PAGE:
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Discussion Starter #1 (Edited)
It's been discussed that maintaining a list of sound card/mic pre/mixer/mic options might be valuable, including any pros and cons or notes on use. To kick it off, please post your REW signal chain components (not including cables) and what operating system you are using.

Here's my current setup:

Mic: Dayton EMM-6
Soundcard/mic pre/phantom power: M-Audio MobilePre USB (this old school one)
Operating System: Windows 7 Home Premium 32-bit
Notes: Works well with java or ASIO driver, TS in/out connectors (use RCA adapters where necessary), No longer sold / $40-50 on ebay
 

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Thanks for starting the thread John... hopefully this will be helpful and we can get some ideas flowing.

Mic: Behringer ECM8000 (Calibrated by Cross-Spectrum)
Preamp: Behringer UB802 Mixer w/ Phantom Power (Older model)
Sound Card: Creative Sound Blaster MP3+ USB (No longer available)
OS: Windows 7 Pro 64-bit

No issues thus far with this setup.
 

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This is what I am using...

Mic: Behringer ECM8000 (also calibrated by Cross-Sectrum)
Preamp/Phantom Power/Soundcard via USB: Tascam US-122 MKII
OS: Windows 7 Pro 64-bit.

I have not tried it with ASIO drivers yet.
 

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I was hoping we would have more response out of this... maybe it got lost in the shuffle. Let's bump it back up to the top again. :T
 

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My Setup:

OS: MS Windows Vista (on Asus Notebook)
Mic: BeyerDynamic MM1 (Factory Calibrated) [also Behringer ECM8000]
Audio Interface: Focusrite Saffire Pro 14 (Firewire)
[Normally using ASIO (ASIO4ALL) but also works well with Saffire-ASIO and Java drivers]
Software: REW and HOLMImpulse
 

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I'll be posting my setup as soon as I have a chance to actually give it a go and verify it all actually works together...

:)
 

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Mic: Dayton EMM-6 w/full calibration from Cross Spectrum Labs
Soundcard/mic pre/phantom power: Tascam US122 MKII
Operating System: Windows 7 Enterprise 64bit
Notes: TASCAM has ASIO support, but I don't think I've tried it with REW. I've used it with SMAART though.
Laptop is HP 6730b

TASCAM is very flat +- .5db
 

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Mic: Behringer ECM8000 (calibrated by Cross-Sectrum)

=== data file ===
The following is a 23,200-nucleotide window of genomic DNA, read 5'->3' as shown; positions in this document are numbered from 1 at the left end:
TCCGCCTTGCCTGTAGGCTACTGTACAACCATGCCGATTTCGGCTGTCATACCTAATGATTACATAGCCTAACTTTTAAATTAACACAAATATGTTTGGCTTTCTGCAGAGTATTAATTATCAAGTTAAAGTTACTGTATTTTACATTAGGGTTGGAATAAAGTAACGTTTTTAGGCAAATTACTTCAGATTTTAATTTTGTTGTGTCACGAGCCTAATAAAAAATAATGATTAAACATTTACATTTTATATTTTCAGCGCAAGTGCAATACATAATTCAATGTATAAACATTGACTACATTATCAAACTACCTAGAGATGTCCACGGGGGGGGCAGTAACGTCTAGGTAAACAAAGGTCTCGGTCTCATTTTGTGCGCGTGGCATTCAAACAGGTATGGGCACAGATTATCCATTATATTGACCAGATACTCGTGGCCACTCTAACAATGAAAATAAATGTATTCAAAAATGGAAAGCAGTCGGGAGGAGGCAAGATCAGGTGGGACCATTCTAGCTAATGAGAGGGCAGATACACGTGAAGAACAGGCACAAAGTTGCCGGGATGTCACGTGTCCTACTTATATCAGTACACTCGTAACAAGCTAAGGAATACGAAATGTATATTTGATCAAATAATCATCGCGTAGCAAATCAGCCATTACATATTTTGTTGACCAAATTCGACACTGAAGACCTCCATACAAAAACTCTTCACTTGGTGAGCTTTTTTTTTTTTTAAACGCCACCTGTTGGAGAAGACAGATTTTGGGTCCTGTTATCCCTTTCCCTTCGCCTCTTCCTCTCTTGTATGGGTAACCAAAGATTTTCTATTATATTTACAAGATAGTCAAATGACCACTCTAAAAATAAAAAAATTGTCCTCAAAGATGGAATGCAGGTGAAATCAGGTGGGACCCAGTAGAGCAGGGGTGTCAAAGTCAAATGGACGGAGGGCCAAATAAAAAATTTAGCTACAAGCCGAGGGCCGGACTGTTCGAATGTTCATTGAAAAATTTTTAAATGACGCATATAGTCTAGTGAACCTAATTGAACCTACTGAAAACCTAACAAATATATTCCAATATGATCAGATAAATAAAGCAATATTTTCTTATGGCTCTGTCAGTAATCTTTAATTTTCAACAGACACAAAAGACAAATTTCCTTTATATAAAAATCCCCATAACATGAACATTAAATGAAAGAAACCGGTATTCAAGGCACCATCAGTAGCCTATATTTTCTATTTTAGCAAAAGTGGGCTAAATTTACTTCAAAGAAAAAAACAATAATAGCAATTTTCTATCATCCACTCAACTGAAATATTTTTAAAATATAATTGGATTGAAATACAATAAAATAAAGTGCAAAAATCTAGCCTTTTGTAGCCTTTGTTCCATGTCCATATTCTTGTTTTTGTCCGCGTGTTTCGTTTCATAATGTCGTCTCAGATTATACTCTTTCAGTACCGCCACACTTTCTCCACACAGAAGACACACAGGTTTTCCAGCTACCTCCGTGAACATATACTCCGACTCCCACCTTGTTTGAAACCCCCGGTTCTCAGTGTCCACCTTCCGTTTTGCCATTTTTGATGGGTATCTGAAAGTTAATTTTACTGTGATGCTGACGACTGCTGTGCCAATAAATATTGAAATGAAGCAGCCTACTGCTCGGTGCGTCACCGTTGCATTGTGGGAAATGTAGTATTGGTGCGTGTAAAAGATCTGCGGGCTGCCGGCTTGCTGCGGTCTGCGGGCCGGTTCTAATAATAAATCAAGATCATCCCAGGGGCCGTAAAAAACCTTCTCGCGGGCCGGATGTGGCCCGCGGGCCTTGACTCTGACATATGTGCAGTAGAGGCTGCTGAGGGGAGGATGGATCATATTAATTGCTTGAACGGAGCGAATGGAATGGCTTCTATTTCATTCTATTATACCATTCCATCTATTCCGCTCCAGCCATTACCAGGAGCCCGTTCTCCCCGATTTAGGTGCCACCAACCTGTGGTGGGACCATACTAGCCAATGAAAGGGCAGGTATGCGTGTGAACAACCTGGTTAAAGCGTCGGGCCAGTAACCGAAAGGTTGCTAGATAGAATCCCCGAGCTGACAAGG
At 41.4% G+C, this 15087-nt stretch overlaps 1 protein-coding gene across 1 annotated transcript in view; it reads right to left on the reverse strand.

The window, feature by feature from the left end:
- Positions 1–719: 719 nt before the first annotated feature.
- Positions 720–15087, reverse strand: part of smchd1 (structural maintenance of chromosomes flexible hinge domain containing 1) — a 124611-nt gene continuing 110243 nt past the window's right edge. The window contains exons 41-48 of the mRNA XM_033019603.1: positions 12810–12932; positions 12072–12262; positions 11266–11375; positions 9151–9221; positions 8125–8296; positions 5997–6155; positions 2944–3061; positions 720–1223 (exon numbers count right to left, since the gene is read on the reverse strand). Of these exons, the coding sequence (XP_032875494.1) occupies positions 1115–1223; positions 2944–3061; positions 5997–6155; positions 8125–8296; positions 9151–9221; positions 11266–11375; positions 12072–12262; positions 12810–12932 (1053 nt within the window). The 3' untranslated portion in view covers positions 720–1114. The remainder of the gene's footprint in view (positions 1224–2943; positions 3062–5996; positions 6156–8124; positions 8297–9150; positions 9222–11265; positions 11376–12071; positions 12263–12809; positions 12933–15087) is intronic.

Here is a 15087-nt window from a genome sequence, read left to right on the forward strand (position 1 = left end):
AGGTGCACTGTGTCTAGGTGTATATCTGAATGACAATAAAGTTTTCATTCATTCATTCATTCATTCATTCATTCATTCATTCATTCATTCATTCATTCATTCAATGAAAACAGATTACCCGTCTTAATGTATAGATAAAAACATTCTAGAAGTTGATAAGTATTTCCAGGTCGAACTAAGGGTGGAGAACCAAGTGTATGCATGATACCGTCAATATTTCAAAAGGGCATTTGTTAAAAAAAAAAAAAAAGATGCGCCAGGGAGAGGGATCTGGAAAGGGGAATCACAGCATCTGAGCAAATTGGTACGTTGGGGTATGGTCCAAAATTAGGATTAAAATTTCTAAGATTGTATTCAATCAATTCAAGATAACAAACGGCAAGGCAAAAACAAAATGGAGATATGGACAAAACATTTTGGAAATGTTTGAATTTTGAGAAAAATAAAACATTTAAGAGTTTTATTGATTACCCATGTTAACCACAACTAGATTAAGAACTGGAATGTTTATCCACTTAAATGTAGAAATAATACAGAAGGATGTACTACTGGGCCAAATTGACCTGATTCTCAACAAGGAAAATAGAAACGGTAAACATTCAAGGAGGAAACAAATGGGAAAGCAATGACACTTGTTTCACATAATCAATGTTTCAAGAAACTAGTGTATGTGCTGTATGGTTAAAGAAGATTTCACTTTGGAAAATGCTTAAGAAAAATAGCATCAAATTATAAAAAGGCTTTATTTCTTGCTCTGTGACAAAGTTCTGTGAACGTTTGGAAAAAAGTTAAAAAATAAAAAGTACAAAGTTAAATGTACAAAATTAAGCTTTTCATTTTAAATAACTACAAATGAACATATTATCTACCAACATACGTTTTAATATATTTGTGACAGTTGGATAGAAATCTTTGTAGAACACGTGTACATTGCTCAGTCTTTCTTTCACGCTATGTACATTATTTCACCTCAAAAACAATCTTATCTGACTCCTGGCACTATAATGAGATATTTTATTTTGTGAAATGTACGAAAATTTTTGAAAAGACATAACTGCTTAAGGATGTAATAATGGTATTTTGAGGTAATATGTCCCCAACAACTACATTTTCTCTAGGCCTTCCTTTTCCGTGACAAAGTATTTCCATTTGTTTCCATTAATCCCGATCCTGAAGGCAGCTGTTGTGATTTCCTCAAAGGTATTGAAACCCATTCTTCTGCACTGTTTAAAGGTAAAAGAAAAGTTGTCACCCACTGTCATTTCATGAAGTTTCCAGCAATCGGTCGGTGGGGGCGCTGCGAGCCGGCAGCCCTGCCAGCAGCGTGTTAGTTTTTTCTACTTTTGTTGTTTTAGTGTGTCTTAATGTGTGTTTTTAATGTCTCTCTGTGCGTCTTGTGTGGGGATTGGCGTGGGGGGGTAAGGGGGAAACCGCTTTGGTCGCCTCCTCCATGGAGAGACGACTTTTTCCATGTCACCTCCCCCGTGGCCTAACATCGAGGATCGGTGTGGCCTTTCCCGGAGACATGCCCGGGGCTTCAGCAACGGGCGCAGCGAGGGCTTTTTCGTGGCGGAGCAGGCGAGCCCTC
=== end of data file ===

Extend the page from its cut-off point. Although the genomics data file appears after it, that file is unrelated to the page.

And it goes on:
Preamp/Phantom Power/Soundcard via USB: Tascam US-122
Preamp/Phantom Power/Soundcard via USB: Steinberg UR824
Preamp/Phantom Power/Soundcard via Firewire: Steinberg MR816x
OS: Windows 7 Pro 32 and 64-bit.

Notes:
ASIO output works great.

Soundcard calibration of the Steinberg products works best when using headphone out to line 1 in. If using line 1 out to line 1 in the frequency response rolls off starting at 20 Hz. However, if using the Tascam out to Steinberg in or vice versa, the frequency response is flat to about 5 Hz. I was told that using line in to line out on the Steinberg causes an impedance mismatch which results in an incorrect calibration. This was verified by using the Tascam in conjunction with the Steinberg. All three of these are basically flat from 5 Hz to greater than 20 kHz.
 

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I'm a DAW user calibrating/measuring my project studio, same measurement principles though.

Mic: Dayton Audio EMM-6 calibrated via Dayton's serial no/website system (formerly Behringer ECM8000 uncalibrated)
Pre: Golden Age Projects Pre-73 (phantom power of course)
Soundcard: EMU 1212M PCI (formerly on an 0404 PCI and 0404 USB)
OS: Windows 7 64bit

Notes:
Been an EMU user for about 8 years now. Their DAC converters are SO NICE for the $$$. Patchmix is a bit rough to figure out at first but, through the years, I feel super comfortable with it. In fact, I have my EQ filter adjustments setup on my ASIO output so that when I test in REW or I'm just on Cubase mixing, etc...the filters are in place...not need for a BFD 1124 thingy...ahh except one drawback. Patchmix only lets u setup eq filters down to 50hz :( I use ApQualizr VST eq plugin to compensate for the rest, though, while mixing in Cubase :p
 

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Is anyone using a small DAW, like a 2x2 or 2x4 either traditional or newer USB model like either A Tascam US144 Mkll, Pre-Sonus AUdiobox 22VSL, or Focusrite Scarlett 2i2 ? (There are many others, but bigger & more detailed for recording). Thoughts, comments ? The Audio spec on the line/mic inputs, with 48V Phantom power, at least on paper are pretty impressive. 20Hz-20Khz +/-0.3dB and audio input from basic 44.1 all the way up to 96K/24bit. Vs. dedicated sound cards, thoguht, comments, opinions ?
 

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The Focusrite is pretty lol...its got good specs too.

I've always used EMU interfaces cuz the have dope converters for the price and I've gotten really used to Patchmix. I did have an 0404 USB for like a week but didn't like it it all (for one reason, I dont think it had Patchmix).

U might wanna consider the M-Audio interfaces too.